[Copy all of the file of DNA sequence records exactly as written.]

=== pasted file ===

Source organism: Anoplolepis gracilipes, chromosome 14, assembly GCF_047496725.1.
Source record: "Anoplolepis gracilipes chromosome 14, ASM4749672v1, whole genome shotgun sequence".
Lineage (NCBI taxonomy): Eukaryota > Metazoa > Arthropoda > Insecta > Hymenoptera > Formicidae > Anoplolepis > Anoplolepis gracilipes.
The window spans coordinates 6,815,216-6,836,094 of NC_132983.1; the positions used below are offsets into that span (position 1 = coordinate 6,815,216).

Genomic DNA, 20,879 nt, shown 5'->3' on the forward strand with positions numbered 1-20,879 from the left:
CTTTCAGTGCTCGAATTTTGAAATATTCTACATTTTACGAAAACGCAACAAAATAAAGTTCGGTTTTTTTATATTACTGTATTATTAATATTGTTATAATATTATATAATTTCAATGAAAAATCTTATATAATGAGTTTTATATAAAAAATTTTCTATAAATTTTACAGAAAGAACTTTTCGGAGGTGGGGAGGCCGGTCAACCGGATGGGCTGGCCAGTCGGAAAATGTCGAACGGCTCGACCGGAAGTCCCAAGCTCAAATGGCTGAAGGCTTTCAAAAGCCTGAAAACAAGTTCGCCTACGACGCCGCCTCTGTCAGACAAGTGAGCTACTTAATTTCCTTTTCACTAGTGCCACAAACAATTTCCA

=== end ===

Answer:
Source organism: Anoplolepis gracilipes, chromosome 14, assembly GCF_047496725.1.
Source record: "Anoplolepis gracilipes chromosome 14, ASM4749672v1, whole genome shotgun sequence".
Lineage (NCBI taxonomy): Eukaryota > Metazoa > Arthropoda > Insecta > Hymenoptera > Formicidae > Anoplolepis > Anoplolepis gracilipes.
The window spans coordinates 6,815,216-6,836,094 of NC_132983.1; the positions used below are offsets into that span (position 1 = coordinate 6,815,216).

Genomic DNA, 20,879 nt, shown 5'->3' on the forward strand with positions numbered 1-20,879 from the left:
CTTTCAGTGCTCGAATTTTGAAATATTCTACATTTTACGAAAACGCAACAAAATAAAGTTCGGTTTTTTTATATTACTGTATTATTAATATTGTTATAATATTATATAATTTCAATGAAAAATCTTATATAATGAGTTTTATATAAAAAATTTTCTATAAATTTTACAGAAAGAACTTTTCGGAGGTGGGGAGGCCGGTCAACCGGATGGGCTGGCCAGTCGGAAAATGTCGAACGGCTCGACCGGAAGTCCCAAGCTCAAATGGCTGAAGGCTTTCAAAAGCCTGAAAACAAGTTCGCCTACGACGCCGCCTCTGTCAGACAAGTGAGCTACTTAATTTCCTTTTCACTAGTGCCACAAACAATTTCCA